Here are some things you might want to be aware of when thinking about doing a replication.
1) You want to do a replication? Great, you are doing a great service to science! As shown in Reed (2018), ‘a single replication, if it confirms the original study, can have a large impact on the probability that the estimated effect is real.’ At the workshop, Bob Reed (University of Canterbury Business School) gave an overview of the current state of replication in economics, you can read the blog based on Bob’s presentation on The Replication Network.
2) That being said, Jeff Miller (University of Otago, Psychology) pointed out that, on purely statistical grounds, the chance you replicate a significant result (the ‘aggregate replication probability’) is only 36%. Hence, failure to replicate should not come as a surprise. Moreover, for purely statistical reasons, ‘If your effect is real, you will get about 60% significant results – if not, you will get about 5% significant results’. Hence, there is a sizeable chance that your failed replication, in fact would point us away from the truth rather than closer to the truth.
3) As the first step on your replication journey, you might want to try a Push Button Replication (PBR) – Benjamin Wood (Integra) pointed us to 3ie’s protocol for PBRs which can be found here .
4) But are you sure you want to do replication? Be aware that replication is just one way of trying to find the truth. Brian Haig (University of Canterbury, Psychology) suggested to consider ‘methodological triangulation’ as an alternative. ‘methodological triangulation involves the use of multiple independent methods in order to detect the same property or phenomenon’.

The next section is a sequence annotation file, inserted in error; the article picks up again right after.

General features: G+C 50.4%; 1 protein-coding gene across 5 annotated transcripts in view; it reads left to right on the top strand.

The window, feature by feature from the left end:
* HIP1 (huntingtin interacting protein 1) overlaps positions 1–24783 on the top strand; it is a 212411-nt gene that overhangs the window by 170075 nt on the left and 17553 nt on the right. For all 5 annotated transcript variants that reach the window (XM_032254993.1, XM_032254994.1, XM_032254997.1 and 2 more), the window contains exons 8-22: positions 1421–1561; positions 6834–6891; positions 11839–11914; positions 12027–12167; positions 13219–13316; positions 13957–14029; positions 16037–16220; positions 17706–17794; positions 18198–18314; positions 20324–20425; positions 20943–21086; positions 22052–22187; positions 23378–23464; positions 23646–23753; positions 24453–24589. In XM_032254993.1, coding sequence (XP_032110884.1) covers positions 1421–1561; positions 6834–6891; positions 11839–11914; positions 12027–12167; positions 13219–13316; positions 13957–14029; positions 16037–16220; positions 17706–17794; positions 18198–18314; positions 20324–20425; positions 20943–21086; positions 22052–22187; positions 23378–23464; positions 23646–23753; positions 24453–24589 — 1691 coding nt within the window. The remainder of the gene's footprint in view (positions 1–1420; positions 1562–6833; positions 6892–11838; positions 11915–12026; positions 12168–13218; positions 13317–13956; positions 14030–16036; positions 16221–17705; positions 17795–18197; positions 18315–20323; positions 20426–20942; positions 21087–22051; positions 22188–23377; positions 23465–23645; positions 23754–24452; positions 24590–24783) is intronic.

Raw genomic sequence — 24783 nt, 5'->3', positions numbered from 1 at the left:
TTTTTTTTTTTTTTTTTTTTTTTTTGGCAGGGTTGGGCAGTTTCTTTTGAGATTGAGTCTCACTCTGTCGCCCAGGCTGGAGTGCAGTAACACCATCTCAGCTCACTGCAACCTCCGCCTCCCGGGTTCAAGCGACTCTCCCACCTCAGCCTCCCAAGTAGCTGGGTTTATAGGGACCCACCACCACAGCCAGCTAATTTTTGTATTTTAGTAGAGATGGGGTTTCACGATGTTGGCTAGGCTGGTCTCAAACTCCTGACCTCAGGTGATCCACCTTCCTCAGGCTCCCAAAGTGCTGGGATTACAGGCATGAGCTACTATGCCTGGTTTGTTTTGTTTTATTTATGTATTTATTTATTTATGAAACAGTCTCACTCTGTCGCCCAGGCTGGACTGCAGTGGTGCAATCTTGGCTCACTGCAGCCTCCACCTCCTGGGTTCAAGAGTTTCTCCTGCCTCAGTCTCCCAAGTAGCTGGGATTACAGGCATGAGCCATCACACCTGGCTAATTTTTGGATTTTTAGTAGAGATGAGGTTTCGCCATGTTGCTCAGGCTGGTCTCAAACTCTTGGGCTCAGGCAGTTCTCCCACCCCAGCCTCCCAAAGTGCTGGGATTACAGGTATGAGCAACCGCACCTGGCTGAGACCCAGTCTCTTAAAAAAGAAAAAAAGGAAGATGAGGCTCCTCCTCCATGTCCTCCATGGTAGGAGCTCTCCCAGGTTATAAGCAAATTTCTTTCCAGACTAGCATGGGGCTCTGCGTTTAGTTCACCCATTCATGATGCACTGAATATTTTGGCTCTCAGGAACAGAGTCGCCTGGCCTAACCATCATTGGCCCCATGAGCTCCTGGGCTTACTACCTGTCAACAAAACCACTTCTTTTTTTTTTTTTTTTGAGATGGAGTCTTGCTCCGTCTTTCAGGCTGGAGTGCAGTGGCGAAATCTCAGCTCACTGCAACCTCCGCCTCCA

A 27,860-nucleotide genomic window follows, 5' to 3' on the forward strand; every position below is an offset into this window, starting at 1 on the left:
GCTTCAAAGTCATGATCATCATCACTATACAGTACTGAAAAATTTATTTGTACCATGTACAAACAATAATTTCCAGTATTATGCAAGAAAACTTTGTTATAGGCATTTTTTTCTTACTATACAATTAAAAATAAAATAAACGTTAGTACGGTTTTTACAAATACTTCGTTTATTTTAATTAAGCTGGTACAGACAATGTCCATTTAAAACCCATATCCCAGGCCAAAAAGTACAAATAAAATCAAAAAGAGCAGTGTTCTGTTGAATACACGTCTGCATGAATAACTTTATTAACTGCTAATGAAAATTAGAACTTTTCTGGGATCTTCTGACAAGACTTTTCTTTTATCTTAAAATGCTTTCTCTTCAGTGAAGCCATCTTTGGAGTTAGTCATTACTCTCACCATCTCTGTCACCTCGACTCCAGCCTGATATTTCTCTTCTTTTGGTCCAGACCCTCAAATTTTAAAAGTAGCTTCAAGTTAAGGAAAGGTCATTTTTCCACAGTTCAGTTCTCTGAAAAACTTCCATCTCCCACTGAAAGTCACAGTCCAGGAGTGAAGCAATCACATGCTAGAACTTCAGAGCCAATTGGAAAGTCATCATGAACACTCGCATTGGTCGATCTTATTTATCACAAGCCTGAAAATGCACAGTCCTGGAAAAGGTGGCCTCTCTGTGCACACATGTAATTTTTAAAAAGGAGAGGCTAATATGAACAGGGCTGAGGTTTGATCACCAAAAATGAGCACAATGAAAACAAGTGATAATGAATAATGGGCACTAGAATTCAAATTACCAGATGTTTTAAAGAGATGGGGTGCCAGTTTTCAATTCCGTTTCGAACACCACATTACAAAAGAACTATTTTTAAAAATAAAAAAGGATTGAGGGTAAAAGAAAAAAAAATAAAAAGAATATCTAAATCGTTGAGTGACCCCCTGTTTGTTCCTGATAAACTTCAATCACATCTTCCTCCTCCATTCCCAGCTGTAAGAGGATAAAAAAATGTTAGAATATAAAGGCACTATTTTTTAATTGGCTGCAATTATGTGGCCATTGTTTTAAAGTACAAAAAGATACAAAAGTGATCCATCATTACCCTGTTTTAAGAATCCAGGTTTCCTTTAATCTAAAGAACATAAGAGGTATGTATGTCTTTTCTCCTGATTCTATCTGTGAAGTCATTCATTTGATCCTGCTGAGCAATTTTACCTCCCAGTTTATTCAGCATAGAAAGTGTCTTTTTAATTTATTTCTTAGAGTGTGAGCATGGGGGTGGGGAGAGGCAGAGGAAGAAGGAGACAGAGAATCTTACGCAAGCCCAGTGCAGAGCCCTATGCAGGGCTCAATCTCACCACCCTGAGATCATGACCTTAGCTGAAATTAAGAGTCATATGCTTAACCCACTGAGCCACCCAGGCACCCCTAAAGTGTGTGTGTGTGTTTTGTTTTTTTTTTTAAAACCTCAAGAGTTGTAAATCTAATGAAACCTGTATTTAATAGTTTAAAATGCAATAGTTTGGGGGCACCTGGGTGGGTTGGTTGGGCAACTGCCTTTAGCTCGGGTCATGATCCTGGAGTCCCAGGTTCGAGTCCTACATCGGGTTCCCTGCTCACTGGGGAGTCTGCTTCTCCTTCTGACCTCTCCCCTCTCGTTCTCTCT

5) With all the focus on statistical significance in replication studies, one might forget that there are alternatives to that too: Philip Schluter (University of Canterbury, Health Sciences) focused on the Bayesian approach, making it clear that subjectivity can be ok, as long as one makes clear what ones prior is.
6) In a similar vein, Arin Basu (University of Canterbury, Health Sciences) focused on the importance of causality. After all, what one really wants is checking causality, that a correlation is replicable might not be that interesting, if it’s not clear what causes the correlation. And hey, maybe you’d want to consider doing a meta-analysis?
7) You still want to do a replication? Practical advice can be found in Annette Brown (FHI360) ’s paper – it provides a battery of tests than can be done to check the robustness of the paper you are trying to replicate. In fact, this paper is a great guide for anybody who wants to make replicable research – indeed, rather than waiting for others to replicate your paper, these tests could/should be done by the authors of the original papers! This is another good reason to do a replication: it will make you a better researcher! A summary of Annette’s paper can be found in her blog on The Replication Network.
8) But are you really sure you want to do a replication? Thomas Pfeiffer (Massey, Biology)’s work shows that betting markets can help to predict which paper is replicable. So you might want to consider a betting market about the paper you want to replicate rather than doing the actual replications.
9) Finally, to avoid that results drive your research, Eric Vanman (University of Queensland, Psychology) suggested to pre-register what one plans to do (you can do this here ). This applies to replications too: a replication plan will help you to avoid the temptation to continue to search for issues until you can show a paper cannot be replicated.
Tom Coupé is an Associate Professor of Economics at the University of Canterbury, New Zealand.
 An example from Reed (2018) :’ The values in the table show the original PSP of 0.20 gets updated depending on whether the replication was unsuccessful or successful. Following an unsuccessful replication, the post‐replication probability that a relationship exists falls from 0.20 to 0.12. However, a successful replication raises the probability from 0.20 to 0.71.’